Cleaning is an essential part of pharmaceutical production, which deserves to be considered as a process in its own right rather than something that has to done after the 'real' work has been completed.
After all, from both a patient perspective, and a regulatory perspective, failing to 'get it right' can prove extremely costly. The risk to patients is clear enough, but it is just as true that no company wants to fall foul of the regulators.
Cleaning Validation Training Courses
What is clean?
From the regulatory perspective, there is a lot of documentation needed to demonstrate that cleaning has been carried out effectively, and to satisfy auditors. The cleaning validation training courses offered by RSSL Pharma go into great detail about the documentation requirements as well as the legal and standards frameworks against which pharmaceutical manufacturers are assessed during audits.
However, documentation is only part of the story. After all, there is no point in documenting (and carrying out) a cleaning procedure unless it can be shown to be effective. Hence it is vital to take the time and effort to validate any cleaning procedure. That means sampling and testing the plant following a cleaning procedure to show that it has done the job properly, and to show that the same results will be achieved whenever the same procedure is used.
Issues Surrounding Sampling & Testing
Various sampling techniques have been developed to provide material for testing, such as rinse sampling and placebo testing. The former covers a much larger sample area than any other method, but is roughly equivalent to determining the state of domestic dishwashing by measuring the amount of dirt that is left in the washing up water. i.e. it's not very conclusive. The latter method relies on the risky assumption that any contamination will be evenly spread through the placebo batch. It also dilutes the sample and makes accurate analysis difficult, such that some regulators find it unacceptable.
Swab testing is therefore the preferred method, since it can be used to test the cleanliness of difficult areas and should pick up hard to remove contamination. However, swabbing is a skill in itself, and all attempts to validate cleaning procedures are meaningless if the swabbing is not carried out properly.
The role of the operator is so vital to swab testing that it is essential that proper training is given. Indeed, lack of training is one of the biggest sources of error in cleaning validation, with anecdotal evidence suggesting that more than 50% of those employed in swabbing are not totally skilled at the job. Again, RSSL Pharma's training covers these issues.
Analytical Method Validation
Validating the analytical method is as important as validating the cleaning process. Analytical method validation can be a complex and time-consuming process, and for many pharmaceutical companies, outsourcing this function to a specialist laboratory such as RSSL Pharma, is often preferable to committing in-house R&D expertise to the function. Indeed, an experienced third party laboratory with method validation expertise and testing resources is often well placed to save time and money in method development and routine analysis.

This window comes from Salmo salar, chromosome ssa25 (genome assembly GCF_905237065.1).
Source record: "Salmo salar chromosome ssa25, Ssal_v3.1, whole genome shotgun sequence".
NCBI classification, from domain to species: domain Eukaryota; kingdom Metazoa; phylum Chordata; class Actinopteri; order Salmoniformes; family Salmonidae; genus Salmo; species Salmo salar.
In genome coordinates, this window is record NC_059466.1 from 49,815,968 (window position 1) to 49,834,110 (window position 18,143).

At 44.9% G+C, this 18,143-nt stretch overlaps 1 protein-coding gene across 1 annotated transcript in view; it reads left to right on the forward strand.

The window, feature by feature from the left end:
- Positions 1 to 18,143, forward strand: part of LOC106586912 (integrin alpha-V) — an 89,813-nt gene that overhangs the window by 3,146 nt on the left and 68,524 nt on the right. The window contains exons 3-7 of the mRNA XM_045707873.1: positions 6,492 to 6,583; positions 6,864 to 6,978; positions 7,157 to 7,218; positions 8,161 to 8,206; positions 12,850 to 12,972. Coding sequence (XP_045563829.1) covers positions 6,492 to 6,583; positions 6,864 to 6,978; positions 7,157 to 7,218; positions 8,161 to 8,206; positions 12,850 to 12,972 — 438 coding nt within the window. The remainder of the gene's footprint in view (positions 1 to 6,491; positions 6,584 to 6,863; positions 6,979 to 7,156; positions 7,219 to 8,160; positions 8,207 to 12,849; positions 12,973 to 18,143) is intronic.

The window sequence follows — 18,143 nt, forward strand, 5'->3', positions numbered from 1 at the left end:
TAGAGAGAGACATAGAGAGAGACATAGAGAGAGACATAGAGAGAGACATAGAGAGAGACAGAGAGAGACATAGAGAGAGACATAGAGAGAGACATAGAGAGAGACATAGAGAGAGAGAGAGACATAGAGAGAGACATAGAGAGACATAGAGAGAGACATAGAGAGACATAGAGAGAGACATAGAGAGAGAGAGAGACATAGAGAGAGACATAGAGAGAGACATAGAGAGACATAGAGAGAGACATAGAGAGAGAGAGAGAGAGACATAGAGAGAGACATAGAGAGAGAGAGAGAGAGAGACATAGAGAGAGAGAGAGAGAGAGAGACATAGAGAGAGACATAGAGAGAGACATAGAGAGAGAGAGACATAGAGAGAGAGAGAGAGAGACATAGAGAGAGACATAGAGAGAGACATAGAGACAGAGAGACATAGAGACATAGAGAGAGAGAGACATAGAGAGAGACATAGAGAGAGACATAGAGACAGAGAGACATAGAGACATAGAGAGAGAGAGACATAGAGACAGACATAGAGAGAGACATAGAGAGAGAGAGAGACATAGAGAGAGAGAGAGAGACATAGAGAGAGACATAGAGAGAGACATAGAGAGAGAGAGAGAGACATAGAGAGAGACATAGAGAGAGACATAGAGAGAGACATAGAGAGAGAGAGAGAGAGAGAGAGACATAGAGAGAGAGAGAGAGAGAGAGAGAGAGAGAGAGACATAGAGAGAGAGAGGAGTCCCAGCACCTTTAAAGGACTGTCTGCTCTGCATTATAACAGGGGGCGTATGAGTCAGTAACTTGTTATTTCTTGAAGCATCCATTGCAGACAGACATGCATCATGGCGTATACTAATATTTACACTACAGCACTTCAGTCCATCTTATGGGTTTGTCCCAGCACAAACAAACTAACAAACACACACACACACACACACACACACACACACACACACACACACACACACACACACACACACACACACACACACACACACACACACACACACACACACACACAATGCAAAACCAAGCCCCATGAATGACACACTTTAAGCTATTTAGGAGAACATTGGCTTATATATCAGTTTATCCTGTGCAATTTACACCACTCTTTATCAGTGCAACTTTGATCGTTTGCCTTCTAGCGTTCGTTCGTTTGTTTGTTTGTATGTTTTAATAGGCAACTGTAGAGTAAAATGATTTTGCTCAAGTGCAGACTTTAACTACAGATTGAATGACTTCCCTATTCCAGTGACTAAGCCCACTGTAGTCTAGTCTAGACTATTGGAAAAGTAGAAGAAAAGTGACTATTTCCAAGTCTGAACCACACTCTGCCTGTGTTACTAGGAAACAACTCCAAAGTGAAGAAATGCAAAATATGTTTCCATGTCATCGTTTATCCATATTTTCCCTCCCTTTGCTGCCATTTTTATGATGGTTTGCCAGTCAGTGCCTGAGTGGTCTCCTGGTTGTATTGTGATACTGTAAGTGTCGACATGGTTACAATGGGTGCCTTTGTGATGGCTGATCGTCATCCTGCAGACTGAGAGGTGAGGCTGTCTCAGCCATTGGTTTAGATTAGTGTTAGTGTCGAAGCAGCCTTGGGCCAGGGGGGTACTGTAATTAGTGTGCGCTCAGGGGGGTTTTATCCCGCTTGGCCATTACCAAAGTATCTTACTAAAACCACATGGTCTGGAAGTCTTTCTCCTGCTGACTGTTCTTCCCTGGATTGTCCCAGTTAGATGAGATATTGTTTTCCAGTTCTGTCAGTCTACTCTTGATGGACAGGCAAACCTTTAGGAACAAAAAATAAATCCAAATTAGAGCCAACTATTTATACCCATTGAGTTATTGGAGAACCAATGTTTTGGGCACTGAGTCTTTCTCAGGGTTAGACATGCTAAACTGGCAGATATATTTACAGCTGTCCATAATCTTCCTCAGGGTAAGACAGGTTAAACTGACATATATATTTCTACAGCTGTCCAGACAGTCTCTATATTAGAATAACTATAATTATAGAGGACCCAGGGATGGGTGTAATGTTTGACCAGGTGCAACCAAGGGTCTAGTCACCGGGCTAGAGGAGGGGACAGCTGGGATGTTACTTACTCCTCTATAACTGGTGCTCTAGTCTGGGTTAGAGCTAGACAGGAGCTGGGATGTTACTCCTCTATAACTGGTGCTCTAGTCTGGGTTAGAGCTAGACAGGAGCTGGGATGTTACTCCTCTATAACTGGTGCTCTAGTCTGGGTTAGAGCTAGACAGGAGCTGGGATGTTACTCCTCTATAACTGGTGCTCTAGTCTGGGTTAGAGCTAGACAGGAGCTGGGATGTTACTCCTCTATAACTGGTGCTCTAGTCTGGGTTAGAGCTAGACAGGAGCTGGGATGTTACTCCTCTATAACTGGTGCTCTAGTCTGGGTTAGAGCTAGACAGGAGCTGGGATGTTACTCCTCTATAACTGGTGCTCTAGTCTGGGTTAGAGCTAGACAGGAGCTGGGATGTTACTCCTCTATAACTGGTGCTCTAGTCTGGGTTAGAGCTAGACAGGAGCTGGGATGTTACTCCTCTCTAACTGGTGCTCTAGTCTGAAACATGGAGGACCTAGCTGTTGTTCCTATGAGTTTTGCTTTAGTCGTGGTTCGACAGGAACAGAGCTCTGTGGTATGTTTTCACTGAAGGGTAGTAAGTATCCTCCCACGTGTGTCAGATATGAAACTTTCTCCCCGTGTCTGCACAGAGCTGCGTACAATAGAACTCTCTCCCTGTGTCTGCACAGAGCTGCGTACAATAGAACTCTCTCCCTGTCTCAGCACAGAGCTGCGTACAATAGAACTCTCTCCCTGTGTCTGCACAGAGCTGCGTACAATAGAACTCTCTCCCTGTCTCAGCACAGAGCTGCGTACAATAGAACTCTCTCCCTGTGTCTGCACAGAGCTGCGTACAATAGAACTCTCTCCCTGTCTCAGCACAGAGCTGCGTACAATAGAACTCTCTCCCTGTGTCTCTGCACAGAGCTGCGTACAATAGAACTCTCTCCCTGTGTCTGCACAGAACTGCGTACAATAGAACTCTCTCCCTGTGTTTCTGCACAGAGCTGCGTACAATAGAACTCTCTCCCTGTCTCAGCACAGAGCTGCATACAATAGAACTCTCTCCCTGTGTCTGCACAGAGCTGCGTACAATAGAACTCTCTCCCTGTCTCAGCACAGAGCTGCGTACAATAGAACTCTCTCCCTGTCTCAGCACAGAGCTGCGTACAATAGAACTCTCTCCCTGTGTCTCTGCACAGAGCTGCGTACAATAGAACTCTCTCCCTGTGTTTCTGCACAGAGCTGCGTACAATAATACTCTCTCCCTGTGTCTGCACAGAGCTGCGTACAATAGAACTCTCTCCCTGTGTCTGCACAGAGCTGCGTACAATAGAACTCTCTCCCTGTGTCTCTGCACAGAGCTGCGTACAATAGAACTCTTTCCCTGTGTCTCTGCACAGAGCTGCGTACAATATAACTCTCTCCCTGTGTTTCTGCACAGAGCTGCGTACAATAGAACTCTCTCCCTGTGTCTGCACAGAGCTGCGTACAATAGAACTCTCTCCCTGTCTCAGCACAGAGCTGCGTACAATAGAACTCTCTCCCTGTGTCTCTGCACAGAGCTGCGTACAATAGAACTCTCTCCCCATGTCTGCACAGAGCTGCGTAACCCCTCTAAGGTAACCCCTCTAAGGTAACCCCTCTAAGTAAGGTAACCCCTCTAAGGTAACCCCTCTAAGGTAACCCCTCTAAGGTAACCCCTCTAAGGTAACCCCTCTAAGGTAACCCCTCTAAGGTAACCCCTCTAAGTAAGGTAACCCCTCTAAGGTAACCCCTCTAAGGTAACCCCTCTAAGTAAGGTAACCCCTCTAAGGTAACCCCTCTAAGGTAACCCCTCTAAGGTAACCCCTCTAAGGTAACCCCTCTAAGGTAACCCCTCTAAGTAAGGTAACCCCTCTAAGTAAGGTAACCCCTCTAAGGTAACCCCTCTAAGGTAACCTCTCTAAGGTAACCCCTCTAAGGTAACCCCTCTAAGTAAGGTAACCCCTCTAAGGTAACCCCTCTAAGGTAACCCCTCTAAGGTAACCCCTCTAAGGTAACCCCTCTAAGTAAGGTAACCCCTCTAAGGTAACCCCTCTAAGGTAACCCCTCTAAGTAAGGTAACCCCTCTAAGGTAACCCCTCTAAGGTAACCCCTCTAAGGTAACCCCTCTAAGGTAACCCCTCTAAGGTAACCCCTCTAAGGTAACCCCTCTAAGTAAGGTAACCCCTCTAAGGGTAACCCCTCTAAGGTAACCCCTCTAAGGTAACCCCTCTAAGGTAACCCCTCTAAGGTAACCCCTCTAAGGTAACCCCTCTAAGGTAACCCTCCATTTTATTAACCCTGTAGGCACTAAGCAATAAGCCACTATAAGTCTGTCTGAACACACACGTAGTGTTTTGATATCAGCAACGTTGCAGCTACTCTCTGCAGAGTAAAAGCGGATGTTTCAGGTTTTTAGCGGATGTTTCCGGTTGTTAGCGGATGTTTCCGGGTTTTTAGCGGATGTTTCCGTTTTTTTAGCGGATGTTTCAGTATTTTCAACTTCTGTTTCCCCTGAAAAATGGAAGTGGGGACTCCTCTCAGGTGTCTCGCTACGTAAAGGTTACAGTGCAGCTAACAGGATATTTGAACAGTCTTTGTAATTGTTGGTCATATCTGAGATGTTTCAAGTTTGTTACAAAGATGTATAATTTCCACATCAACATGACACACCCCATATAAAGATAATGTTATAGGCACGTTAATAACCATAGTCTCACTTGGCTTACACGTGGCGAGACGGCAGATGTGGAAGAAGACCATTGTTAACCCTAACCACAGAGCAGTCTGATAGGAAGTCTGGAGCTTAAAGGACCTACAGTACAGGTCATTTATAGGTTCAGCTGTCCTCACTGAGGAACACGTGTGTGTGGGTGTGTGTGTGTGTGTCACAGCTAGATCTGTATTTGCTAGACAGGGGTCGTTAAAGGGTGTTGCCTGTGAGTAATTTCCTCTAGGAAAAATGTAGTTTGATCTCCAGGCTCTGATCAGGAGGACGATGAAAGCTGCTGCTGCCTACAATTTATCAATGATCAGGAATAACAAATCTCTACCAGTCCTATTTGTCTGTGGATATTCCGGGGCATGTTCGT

Clearly, there are some issues to address if testing is conducted off-site, most particularly to ensure that the swab is not further contaminated during transit, and that any residual chemicals that need to be assessed are stable enough to be analysed once the sample reaches the laboratory. That said, these are also issues that need to be addressed if testing is conducted on-site.
RSSL Pharma's expertise in method development is well established, as is its ability to investigate and explain any negative results. The chemistry laboratories are well equipped with highly sensitive equipment such as LC-MS and GC-MS, capable of detecting trace levels of chemical contamination. The microbiology laboratories can conduct screening for microbial cleanliness. Both laboratories provide a useful service in helping to validate cleaning procedures.
Society often views cleaning as a job for the low-skilled, but in the world of pharmaceutical production that is the wrong attitude to have. Cleaning is as much a part of the process as the actual manufacture of pharmaceuticals. It is not merely the job that has to be done when the most important task is completed.
The Orange Book 2007 and equivalent FDA guidelines are both very clear in their expectations with respect to cleaning, and both underline that any company that fails to validate its cleaning is at risk of regulatory action.
Whilst validation is often seen as a time consuming and expensive exercise, when done properly, it has the potential for dramatic pay-back. When set against the cost of (unnecessary) testing and the major expense of having to with-hold and destroy contaminated product, the one-off expense of validation is negligible.